Occasionally a runner will momentarily be "left in the boxes" and in its own eagerness to catch-up and rejoin the race leaders, may accidently cause crowding (crd), baulking (blk), bumping (bmp) or bunching (bnc) around the opening turns, all initially caused by the mis-timing of a greyhound's break!
All Dogs in the Predictor have their own hit detection and can simulate: Crowding = +0.10secs, Bumping = +0.20secs and Baulking = +0.30secs!
I suggest you first trial individual dogs to fully understand how small changes in distance affect the times and simulate different grades.
By using GP's 515 metre / 563 yard track, it's now possible to simulate Irish 525 - 550 - 575 yards and American 5/16 of a mile races!
Technically, when using the PREDICTOR you should always choose the closest race length to the distance your predicting and indeed you can. However, instead of entering the distance as ie: 550 yards = 503 metres, I suggest you add 13 yards or 12 metres and enter 563 yards or 515 metres. As this distance will not only simulate breaking times with an American style 'longer run' to the bend, but also takes into account that the Greyhound Predictor Track generally runs a little faster then an 'average sized track' due to it's own scale specifications, ie: bigger circumference. Therefore, all times entered remain extremely relevant to the winning race-times recorded over this slightly longer distance!
Now check the formlines.
All previous race lengths are located next to the 'race dates', eg: 04 Aug 515 = 515 Metres or Yards.
Now enter the race distance.
To enter the average time of a greyhound you must simply calculate the approximate average of all the racetimes relative to the distance your predicting. When calculating averages you may wish to ignore significantly slower times due to a dog being knocked over (ko), fell or did not finish (dnf).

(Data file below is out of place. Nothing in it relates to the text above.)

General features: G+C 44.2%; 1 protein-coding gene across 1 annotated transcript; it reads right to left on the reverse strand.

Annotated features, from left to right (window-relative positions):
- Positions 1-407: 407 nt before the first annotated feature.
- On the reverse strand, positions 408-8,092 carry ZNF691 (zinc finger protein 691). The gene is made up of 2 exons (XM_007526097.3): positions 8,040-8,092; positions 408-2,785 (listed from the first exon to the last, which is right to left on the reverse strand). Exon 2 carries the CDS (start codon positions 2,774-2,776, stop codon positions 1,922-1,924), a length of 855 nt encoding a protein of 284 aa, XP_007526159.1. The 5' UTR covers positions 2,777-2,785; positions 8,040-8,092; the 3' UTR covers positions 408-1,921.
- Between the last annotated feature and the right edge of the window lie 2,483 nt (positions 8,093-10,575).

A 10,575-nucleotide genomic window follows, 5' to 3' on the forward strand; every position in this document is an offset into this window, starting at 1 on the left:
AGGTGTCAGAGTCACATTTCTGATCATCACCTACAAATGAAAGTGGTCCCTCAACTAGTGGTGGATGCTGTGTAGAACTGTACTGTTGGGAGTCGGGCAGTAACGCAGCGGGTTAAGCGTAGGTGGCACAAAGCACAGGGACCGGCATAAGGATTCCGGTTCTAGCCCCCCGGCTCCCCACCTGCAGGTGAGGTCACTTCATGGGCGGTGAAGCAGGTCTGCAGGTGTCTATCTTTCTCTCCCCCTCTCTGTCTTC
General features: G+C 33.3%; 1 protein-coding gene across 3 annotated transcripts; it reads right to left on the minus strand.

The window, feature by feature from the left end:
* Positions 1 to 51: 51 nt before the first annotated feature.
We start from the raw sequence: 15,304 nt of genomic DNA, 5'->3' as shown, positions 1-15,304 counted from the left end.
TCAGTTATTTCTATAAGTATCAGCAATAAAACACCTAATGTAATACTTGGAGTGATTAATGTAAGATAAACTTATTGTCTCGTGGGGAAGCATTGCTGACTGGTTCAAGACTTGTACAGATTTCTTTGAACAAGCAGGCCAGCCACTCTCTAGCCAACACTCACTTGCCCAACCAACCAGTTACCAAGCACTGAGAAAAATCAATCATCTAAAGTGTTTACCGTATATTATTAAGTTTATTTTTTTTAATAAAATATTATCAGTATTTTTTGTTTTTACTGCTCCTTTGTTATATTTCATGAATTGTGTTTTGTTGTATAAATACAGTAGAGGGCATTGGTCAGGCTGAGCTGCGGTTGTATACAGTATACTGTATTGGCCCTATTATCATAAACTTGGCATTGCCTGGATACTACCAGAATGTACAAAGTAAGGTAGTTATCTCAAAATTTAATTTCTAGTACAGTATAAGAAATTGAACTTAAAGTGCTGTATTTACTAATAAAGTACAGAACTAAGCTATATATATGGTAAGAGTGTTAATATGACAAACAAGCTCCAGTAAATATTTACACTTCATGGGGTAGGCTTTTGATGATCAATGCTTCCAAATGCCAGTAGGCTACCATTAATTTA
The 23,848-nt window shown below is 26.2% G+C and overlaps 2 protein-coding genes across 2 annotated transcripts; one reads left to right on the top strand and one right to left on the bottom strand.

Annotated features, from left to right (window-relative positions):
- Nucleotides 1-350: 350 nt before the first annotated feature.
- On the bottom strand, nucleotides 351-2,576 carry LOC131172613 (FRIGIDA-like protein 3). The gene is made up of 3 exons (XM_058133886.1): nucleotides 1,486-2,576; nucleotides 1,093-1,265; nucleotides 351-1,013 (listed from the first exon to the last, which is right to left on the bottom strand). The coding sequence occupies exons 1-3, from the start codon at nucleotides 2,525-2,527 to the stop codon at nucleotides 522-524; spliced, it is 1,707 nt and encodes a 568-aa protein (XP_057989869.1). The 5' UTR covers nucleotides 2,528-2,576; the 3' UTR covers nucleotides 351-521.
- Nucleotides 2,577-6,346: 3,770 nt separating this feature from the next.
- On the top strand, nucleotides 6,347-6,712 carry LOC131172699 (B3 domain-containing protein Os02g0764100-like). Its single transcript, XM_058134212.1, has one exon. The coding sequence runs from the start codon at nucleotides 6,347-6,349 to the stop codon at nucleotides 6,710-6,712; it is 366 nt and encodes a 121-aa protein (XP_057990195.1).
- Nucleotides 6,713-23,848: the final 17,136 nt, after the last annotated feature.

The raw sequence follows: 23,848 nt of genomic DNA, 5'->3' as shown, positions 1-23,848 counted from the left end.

To quicken up data entry the Predictor allows all average times and distances to be left blank!
When entering times please be aware of mis-prints, hand timings (HT or Hnd Tm) and races run over the same distance but in fact recorded at another track!
Now enter the average racetime.
To calculate the average simply look at all the previous sectionals run over the distance and enter your own estimate of the 'average breaking time'!
If No sectional time is displayed in the race-form, then you need to enter your own approximation based on previous sectionals achieved over different race lengths or alternatively recorded at tracks with different run-up distances or simply leave it blank!
Now enter the average sectional time.
Greyhound Predictor v2.0 uses the abbreviation A.R.T. which stands for Average Race Time.
Now enter the race distance of the average time.
In this section, I explain how to determine the racing pace of a greyhound and discuss the advantages and disadvantages of individual racing styles. Studying Sectional Timings, Reading Race Comments, Observing Track Positions and American Chart Writers are included.